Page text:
Even now, role playing has been coming around to a new vision and a new approach; one whereby new players aren’t treated like pledges to a secret club, but rather as welcome as able and ready members. Games are playable after reading the first few pages, sometimes without dice. Other rpgs are now played at parties, casually. I welcome this change, but it isn’t enough.
We need to improve inclusiveness, break down the cultural and gender based barriers, and remember what it felt to be new at role playing. What ill placed word or thickly (and poorly organized) written rule set might have turned us away? Maybe none, but for some of us there was no keeping us from this hobby. But think of any other time you’ve been turned down from something, or discouraged from an activity. We don’t want to be that group anymore.
There needs to be a ground floor, a level 0, a place where casual gamers can come in and see what it’s like, so that there aren’t only ardent (and let’s face it, critical) fans of the game that color the way the industry turns its wheels. If board games can bring in more fans that role playing, then it is clear that there is a need for a change. Though I am not an apt herald for this change, I will still trumpet its cause.
Too often, we find ourselves thumbing through a list of cursed items, and nearly to the last they exist as a kind of codified practical joke. Now, I enjoy the legacy of the game’s origins as much as the next guy, but so much has changed since those early days. The question we should ask ourselves is, what do cursed items say about our setting of choice?
Why throw in a shiny object that zaps you any time you wobble it about? Magic items need not be a bothersome handicap or deadly debilitation, but rather a deeper element of a character’s growth and development. A man cursed to perpetually wear his armor is not so much annoyed by it as he is defined by the experience, and perhaps doing it out of some sense of honor or penitence. He choses to endure the curse, and may even refuse to have the curse lifted until he feels the time is right.
Consider the following item.
Hair Shirt Wondrous Item- Rare
This shirt is composed entirely of coarse woven animal hairs. The workmanship, though good, renders this shirt offensive to both the eyes and to the skin. Anyone wearing this shirt halves healing received from short rests, and heal 1/4 of their hit dice maximum during a long rest (but still regain full hit points).
If you are a Cleric, and you don no other armor, you may consider any healing spells to have rolled the maximum amount possible. Healing spells that target you are considered to have rolled the minimum amount. This does not affect static healing (such as Lay on Hands). Monks may not recover ki points while wearing this armor.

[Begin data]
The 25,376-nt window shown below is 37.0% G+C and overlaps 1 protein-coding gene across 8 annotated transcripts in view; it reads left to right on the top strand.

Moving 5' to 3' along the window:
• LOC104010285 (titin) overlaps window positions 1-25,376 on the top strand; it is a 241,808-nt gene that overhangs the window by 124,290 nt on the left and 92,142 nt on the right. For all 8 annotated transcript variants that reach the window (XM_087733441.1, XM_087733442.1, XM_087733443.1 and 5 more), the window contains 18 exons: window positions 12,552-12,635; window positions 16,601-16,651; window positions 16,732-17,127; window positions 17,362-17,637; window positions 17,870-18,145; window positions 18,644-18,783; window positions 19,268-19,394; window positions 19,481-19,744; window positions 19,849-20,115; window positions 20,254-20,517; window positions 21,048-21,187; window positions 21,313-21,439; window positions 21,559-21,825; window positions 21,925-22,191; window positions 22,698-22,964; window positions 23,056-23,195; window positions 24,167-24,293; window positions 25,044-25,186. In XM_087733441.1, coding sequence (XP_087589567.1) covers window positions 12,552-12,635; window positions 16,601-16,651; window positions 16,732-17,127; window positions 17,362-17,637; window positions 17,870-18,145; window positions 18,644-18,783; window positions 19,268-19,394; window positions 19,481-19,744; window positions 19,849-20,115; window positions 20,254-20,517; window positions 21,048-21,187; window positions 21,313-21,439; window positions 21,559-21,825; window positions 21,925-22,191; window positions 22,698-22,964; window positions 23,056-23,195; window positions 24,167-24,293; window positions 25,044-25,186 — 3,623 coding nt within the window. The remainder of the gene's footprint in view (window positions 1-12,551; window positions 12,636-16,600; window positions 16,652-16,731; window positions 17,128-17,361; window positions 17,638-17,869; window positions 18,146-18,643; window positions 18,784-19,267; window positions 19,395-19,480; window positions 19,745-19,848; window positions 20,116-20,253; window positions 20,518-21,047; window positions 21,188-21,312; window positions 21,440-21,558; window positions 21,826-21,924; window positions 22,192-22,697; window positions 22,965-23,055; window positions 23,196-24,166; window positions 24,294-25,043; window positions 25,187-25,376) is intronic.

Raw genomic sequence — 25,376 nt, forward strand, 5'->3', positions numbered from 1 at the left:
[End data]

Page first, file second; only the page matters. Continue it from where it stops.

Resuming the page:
Alternately, if you are an ex-Cleric of good alignment, you may wear the hair shirt to retain some of your powers. You have access to clerical abilities equal to those of a Cleric of half your ex-Cleric levels.
This item may not be removed without either the use of a remove curse spell, or upon the completion of a geas spell cast by a cleric of the same religion that you follow. Wearing this shirt prevents the benefits of any armor or spell or effect that grants armor, but does not interfere with other bonuses to armor class.
The hair shirt might be seen as a boon, but for someone who cared enough would realize that their character is wearing a torture device. Honestly, what does that say about this character? You don’t have to feel bad about it, but it should make you think. What led this person to do such a thing?*
There is also an aspect to this particular cursed item that could be employed as a plot devices, in the sense it could compel the cursed being to pursue a task; in this case, to redeem themselves, and see the potential road to atonement. Such an item may be the most utile for players and DM’s alike, given that they do not always remove choice, they merely present an opportunity. This kind of cursed item could turn a boring NPC into a memorable one.
And neither should any curse hinder the player any more than necessary; maybe the curse sword of prophecy compels the wielder to seek the end of tyranny, and it does so by whispering in its owner’s ear at night. This does not carry any specific penalty or hindrance, but it is a way to express a prominent motivation, and it doesn’t hamper the player’s effectiveness at the table.
While demons and sadists might work hard to litter the world with cursed items for their own sake, curses are not often handed down lightly. They are the result of a serious transgression, or an enduring vengeance. The gods themselves may twist the power of an heirloom to spurn the descendants of a fallen priest, and a dying archmage may channel his dark and dying soul into a potent magical bauble. These are not opportunities to play “gotcha” with your players, but rather a time to fill your world with style and personality.
It’s time to stop looking at your character as a collection of mathematically relevant game modifiers, and start realizing that the things they do and obtain are relevant to the story. That is the story that you are telling, through your actions, reactions, and the choices you make at every session.